Back in May of 2004, Neuharth used his column to urge Bush to not run for re-election. From the May 18, 2004 MRC CyberAlert:
In Meredith Vieira's interview aired Wednesday night on CNBC's Conversations with Michael Eisner, he asked her in the first few minutes about how hard it was to referee the differing opinions on The View on ABC. He even asked about how Vieira, who left The View last summer to assume her co-host role on NBC's Today, would have handled Rosie. She replied: "I was gonna say I would have gone out into the alley with a gun and done away with me."
[This item, by Tim Graham, was posted Friday on the MRC's blog, NewsBusters.org: newsbusters.org  ]
Eisner: "How would you have done it if you had been in that same position and Rosie O'Donnell just came in to replace Star Jones. Could you control her?"
You read it here first. FNC's Fox NewsWatch over the weekend picked up two MRC CyberAlert items, which were first posted on our NewsBusters blog. Panelist Jim Pinkerton pointed out how "the Media Research Center counted up the minutes and seconds" CBS devoted to Barack Obama's presidential announcement compared to Mitt Romney's, "and the ratio was 54-to-1." And though he did not cite the MRC, host Eric Burns framed a "Quick Take" segment around a Tuesday CyberAlert item on how a CBS Evening News story previewing the House debate on a non-binding resolution on the Iraq war ignored an even split amongst the public on the resolution as anchor Katie Couric instead focused on how most oppose funding for the surge.
In a segment on media coverage of Romney's religion, Newsday columnist Jim Pinkerton cited the MRC and liberal panelist Neal Gabler tried to impugn the MRC:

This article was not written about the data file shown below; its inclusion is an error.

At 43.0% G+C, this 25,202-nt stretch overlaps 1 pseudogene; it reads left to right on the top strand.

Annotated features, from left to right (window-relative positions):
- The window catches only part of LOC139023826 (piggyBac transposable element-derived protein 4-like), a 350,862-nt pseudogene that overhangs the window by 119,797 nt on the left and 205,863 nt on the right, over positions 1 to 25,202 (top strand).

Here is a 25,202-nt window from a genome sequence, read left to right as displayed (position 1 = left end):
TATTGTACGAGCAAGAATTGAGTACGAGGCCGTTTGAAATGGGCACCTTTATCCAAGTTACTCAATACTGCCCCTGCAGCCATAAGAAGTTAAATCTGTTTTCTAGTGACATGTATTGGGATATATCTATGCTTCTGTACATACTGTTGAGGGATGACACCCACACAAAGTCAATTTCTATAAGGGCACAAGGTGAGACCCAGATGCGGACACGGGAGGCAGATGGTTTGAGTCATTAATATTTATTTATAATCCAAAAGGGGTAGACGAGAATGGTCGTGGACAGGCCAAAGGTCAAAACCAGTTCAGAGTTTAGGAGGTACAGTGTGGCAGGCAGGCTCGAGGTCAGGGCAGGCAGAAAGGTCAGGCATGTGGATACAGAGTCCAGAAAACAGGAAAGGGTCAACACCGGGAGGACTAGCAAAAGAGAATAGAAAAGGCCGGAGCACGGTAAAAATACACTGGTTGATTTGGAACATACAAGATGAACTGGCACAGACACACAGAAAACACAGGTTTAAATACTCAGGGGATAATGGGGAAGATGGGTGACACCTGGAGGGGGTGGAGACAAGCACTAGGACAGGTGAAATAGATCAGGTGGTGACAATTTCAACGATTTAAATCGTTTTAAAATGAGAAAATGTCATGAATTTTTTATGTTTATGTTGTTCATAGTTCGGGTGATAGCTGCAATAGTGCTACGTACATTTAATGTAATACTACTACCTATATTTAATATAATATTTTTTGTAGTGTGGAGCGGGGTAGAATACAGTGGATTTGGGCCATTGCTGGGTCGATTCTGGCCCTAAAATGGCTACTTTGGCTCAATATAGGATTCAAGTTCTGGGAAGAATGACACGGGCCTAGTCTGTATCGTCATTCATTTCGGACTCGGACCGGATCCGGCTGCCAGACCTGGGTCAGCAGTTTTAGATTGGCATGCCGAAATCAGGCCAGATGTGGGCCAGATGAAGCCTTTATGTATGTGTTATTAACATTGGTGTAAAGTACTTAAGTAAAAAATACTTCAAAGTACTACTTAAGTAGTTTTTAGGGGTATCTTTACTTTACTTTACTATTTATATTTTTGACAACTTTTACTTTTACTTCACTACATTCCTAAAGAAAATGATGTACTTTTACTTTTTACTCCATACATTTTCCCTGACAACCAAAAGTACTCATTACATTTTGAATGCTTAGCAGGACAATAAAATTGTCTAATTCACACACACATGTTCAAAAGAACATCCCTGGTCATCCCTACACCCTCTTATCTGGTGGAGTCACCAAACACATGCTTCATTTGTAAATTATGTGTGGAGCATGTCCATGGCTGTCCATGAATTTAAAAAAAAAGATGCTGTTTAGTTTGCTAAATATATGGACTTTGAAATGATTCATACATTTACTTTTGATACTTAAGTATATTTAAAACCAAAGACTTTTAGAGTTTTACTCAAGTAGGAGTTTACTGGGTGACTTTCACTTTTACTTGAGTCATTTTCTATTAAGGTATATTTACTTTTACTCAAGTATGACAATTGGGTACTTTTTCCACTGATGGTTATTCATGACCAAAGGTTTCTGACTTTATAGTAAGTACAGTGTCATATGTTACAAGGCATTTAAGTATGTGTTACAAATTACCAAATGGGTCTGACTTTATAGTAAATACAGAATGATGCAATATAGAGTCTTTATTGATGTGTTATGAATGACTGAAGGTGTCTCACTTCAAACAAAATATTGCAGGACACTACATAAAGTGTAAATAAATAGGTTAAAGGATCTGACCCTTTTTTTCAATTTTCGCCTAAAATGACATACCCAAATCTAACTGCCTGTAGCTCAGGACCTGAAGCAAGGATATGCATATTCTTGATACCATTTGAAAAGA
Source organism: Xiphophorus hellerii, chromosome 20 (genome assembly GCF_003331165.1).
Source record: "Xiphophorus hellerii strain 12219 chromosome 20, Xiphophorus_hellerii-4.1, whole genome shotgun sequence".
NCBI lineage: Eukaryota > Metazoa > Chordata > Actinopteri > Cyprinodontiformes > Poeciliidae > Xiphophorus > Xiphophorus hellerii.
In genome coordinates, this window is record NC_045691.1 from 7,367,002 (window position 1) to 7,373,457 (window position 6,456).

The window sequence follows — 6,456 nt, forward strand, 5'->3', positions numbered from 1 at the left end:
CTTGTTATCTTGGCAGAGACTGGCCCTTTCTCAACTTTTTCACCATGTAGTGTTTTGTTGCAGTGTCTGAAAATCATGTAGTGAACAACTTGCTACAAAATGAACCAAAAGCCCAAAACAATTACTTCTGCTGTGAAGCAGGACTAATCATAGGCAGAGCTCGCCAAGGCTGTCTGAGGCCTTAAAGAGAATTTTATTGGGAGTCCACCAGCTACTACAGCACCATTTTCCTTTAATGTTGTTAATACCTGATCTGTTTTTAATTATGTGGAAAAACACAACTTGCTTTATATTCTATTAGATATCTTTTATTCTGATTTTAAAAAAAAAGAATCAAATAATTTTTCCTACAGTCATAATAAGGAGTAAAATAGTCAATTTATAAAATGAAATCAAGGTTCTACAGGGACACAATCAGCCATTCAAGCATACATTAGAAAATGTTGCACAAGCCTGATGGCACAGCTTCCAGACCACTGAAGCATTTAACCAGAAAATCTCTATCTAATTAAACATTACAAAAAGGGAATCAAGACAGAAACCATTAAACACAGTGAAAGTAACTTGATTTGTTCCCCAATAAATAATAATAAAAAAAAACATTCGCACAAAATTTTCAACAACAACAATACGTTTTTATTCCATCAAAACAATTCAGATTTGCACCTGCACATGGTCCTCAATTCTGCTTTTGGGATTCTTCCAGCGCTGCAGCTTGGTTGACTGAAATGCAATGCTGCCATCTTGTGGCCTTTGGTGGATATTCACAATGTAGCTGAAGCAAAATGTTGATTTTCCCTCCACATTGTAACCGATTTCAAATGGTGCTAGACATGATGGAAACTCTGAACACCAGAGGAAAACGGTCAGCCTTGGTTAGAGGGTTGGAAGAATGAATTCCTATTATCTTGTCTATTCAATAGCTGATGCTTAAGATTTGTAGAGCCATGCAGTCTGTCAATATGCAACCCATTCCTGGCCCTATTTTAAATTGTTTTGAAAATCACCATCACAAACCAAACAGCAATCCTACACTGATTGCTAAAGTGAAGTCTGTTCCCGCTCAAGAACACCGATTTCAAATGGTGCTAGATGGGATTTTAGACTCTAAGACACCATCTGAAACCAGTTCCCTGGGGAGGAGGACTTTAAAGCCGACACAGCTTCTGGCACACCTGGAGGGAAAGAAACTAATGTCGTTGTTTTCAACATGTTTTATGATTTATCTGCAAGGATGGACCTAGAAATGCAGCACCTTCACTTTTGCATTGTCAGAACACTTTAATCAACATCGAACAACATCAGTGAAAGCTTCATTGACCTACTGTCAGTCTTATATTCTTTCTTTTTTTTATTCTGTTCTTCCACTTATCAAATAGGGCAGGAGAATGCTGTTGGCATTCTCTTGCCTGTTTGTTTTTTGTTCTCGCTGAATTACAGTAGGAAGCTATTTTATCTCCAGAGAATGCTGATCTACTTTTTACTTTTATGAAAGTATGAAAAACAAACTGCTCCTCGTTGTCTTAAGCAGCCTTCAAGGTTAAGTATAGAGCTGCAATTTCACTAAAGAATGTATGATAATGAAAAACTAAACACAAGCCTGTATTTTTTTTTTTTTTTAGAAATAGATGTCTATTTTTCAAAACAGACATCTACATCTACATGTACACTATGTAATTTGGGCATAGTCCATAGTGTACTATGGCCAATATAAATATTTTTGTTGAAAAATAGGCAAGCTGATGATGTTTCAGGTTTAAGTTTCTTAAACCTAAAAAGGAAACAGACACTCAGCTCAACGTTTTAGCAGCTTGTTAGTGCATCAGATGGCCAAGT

Jim Pinkerton: "I don't think they [the media] like Romney. I don't think they really want a Republican to win, and they're using his Mormonism as one way to get at him."
The February 14 CyberAlert recounted:
Later, host Eric Burns set up the second of two "Quick Take" segments: "Monday night on the CBS Evening News, Katie Couric reported on a poll conducted by the network about Congress and Iraq. It showed that 44 percent of Americans were in favor of a nonbinding resolution against sending more troops to Iraq and 45 percent were opposed.
The February 13 CyberAlert, "Couric Touts Opposition to Funding Surge, Not Split on Resolution," relayed:
For more: www.mrc.org 
From the February 15 Late Show with David Letterman, the "Top Ten JetBlue Excuses." Late Show home page: www.cbs.com 
10. 10-hour delay? Hey, that's actually pretty good for us
9. It could have been worse...No, wait, it couldn't
8. We don't have an excuse right now, but sit here for ten hours while we come up with one
7. Hey, it takes that long to open a bag of airline peanuts, am I right, ladies and gentleman?
6. You gotta admit, after 6 hours it became a little funny
5. It's still better than flying Delta
4. There was a monster on the wing!!!
3. (No number 3 -- writer still stuck on the plane)
2. Who could leave New York in the middle of Ventriloquist Week?
1. Pilots too drunk to fly
-- Brent Baker